What is Ayurveda?
Long before people turned to hospitals or pharmacies for healthcare, they turned to plants.
For eons, most humans lived in close connection with nature and spent a good part of their daily lives growing or gathering plants. When someone was sick or injured, there was nowhere to get medicine besides the forest. Through millennia of trial and error, humans discovered that certain plants had distinctive medicinal properties. They also discovered heirloom varieties that were especially potent and passed the seeds on to other cultures and generations. Humans and plants enjoyed a age-old symbiotic relationship that flourished until pharmaceutical drugs became popular in the 1940s. For a brief 60-year period this relationship broke down and faded into the background, but in the 21st century the trend is swinging firmly back towards natural medicine. Plant compounds are almost always safer and, in many cases, can be just as effective.
The Time-tested "Science of Life" & Healing
India is one of the oldest civilizations on earth; humans have lived there for at least 30,000 years. It is also one of the most botanically diverse places, abundantly blessed with endless forests, jungles, pastures & species of wildflowers found nowhere else. India’s ancient human civilization combined with its richness of botanical diversity gave birth to an incredible plant medicine tradition called Ayurveda. Ayurveda means “the science of life” and it originated more than 5,000 years ago. Some of the most important Ayurvedic medicine texts were written around 400 – 200 BCE. In addition to herbal medicines, Ayurveda uses diet and yogic breathing to help correct imbalances in the mind, body & spirit.
In Ayurveda, the 5 elements (earth, water, fire, air & ether) combine in the human body to form three different archetypes of life forces or energies called doshas. They are called vata (ether and air), pitta (fire and water) and kapha (water and earth). Every person has a different balance of these 3 doshas: if they become too imbalanced it increases your chance of developing various health conditions. Each herb has distinct properties that can help correct certain types of imbalances. Warming, grounding vata herbs like ashwagandha, fennel and ginger can aid digestion and soothe anxiety. Cooling, calming pitta herbs like mint, rose and coriander can help with inflammation and detox support. Light, heating kapha herbs like ginseng, turmeric and black pepper can boost energy and resilience.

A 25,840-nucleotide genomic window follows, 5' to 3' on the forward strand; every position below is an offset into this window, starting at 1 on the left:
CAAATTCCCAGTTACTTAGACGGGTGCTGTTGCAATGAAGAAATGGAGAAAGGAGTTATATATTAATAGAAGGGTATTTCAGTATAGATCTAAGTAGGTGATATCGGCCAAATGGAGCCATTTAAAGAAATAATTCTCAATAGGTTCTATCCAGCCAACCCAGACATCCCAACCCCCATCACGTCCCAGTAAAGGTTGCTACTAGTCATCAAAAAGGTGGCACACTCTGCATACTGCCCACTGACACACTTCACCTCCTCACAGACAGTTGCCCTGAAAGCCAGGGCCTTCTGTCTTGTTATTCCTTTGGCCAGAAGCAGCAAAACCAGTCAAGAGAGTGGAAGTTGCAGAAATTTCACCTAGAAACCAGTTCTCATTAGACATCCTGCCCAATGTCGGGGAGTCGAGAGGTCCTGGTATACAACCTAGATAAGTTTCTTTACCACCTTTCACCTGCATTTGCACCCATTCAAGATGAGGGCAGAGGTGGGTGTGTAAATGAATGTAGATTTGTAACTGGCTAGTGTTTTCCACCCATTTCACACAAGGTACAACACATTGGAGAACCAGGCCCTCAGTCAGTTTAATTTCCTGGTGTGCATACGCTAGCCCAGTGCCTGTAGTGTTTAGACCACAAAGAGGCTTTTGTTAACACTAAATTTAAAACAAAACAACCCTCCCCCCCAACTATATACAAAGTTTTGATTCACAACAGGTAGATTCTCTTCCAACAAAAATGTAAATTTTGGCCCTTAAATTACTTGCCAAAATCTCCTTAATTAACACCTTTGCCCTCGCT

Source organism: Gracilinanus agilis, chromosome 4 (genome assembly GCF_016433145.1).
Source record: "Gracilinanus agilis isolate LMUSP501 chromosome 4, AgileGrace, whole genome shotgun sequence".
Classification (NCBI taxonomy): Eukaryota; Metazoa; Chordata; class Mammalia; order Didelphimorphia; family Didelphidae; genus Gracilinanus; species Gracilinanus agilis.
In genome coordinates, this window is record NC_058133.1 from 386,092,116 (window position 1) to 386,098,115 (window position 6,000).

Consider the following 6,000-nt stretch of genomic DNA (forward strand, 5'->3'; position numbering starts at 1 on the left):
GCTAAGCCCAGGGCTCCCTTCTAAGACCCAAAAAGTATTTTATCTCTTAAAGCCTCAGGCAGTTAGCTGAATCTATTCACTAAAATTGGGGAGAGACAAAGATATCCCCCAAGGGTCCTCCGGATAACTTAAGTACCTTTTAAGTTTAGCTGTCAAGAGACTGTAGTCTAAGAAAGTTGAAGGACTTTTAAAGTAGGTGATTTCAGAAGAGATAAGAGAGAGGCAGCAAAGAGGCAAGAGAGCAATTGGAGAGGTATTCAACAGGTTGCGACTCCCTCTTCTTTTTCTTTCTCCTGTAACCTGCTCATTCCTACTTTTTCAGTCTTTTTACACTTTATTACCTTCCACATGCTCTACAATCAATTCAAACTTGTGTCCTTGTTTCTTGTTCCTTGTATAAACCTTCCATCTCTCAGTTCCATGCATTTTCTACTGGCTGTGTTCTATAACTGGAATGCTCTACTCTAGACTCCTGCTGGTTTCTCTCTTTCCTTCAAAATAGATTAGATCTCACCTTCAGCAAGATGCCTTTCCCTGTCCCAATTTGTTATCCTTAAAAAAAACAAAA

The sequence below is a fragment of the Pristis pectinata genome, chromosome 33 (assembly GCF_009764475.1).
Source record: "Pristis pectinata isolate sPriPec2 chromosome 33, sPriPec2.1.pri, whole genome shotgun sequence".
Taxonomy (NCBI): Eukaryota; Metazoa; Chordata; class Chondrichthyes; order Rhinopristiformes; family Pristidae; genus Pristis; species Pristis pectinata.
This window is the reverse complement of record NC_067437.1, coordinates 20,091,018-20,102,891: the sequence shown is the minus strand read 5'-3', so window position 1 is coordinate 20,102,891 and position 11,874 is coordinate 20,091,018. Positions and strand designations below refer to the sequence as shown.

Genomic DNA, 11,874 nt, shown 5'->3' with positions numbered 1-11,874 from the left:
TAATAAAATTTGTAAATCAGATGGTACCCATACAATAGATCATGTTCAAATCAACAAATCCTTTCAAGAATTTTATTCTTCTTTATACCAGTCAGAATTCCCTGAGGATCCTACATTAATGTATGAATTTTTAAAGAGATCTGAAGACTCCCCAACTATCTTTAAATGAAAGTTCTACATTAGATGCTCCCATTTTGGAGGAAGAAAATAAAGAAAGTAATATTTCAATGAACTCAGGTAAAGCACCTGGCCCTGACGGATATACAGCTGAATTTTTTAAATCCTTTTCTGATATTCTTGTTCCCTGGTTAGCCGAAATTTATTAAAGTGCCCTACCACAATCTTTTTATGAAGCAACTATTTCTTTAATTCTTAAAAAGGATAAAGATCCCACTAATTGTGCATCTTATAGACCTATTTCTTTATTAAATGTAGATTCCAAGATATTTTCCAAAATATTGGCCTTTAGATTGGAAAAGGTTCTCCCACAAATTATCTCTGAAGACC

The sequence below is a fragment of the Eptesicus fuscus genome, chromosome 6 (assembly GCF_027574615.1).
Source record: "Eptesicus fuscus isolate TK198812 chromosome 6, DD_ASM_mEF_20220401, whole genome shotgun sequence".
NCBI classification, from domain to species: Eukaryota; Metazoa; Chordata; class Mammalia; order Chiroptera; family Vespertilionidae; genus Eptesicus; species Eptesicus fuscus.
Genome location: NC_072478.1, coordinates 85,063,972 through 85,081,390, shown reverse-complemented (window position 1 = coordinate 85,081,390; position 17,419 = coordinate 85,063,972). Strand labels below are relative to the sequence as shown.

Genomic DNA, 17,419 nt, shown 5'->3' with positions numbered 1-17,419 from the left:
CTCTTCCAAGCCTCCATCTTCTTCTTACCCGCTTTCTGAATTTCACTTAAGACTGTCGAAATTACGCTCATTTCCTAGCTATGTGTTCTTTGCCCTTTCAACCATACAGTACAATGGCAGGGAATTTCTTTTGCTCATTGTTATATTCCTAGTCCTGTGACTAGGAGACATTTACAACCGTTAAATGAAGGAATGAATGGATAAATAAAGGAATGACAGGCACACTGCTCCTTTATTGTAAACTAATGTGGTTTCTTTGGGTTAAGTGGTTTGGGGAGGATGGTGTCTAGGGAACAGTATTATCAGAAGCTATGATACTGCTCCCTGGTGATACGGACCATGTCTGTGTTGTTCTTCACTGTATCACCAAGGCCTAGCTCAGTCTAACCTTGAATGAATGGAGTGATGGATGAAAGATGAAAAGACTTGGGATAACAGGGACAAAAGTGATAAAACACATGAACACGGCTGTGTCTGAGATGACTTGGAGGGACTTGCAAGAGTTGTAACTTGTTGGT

Scientific Studies on the Benefits of Ayurvedic Herbs
Ayurveda is no longer folklore. Key tenets of Ayurvedic herbal medicine are increasingly supported by the findings of Western science:
- A 2013 study found that traditional Ayurvedic herbal formulations were just as effective at treating knee osteoarthritis pain as the prescription drug celecoxib and the natural supplement glucosamine.1
- A small pilot study funded by the National Center for Complementary and Integrative Health on 43 adults with rheumatoid arthritis found that traditional ayurvedic herbs were equal in effectiveness to the prescription drug methotrexate.2
- In a 2018 review of studies on patients with ulcerative colitis (chronic colon inflammation), patients who took turmeric extract along with the drug mesalamine had higher rates of remission than those who did not take the herbal supplement.3
- A 2015 study of 93 patients with type 2 diabetes found that taking a mixture of Ayurvedic herbal extracts were as effective at decreasing post-meal blood sugar as the drug Metformin. While both groups’ total cholesterol levels dropped, the group that took the mixture of Ayurvedic herbs had even greater reduction than those taking Metformin!4
- A study on mice found that the classic Ayurvedic herb ashwagandha can have comparable effects to the anti-anxiety drug lorazepam and the anti-depressant imipramine.5
- Rheumatology (Oxford). 2013 Aug;52(8):1408-17.
- J Clin Rheumatol. 2011 Jun;17(4):185-92.
- Am J Med Sci. 2018 Oct;356(4):350-356.
- Complement Ther Med. 2015 Aug;23(4):555-61.
- Indian J Psychol Med. 2012 Jul-Sep; 34(3): 255–262.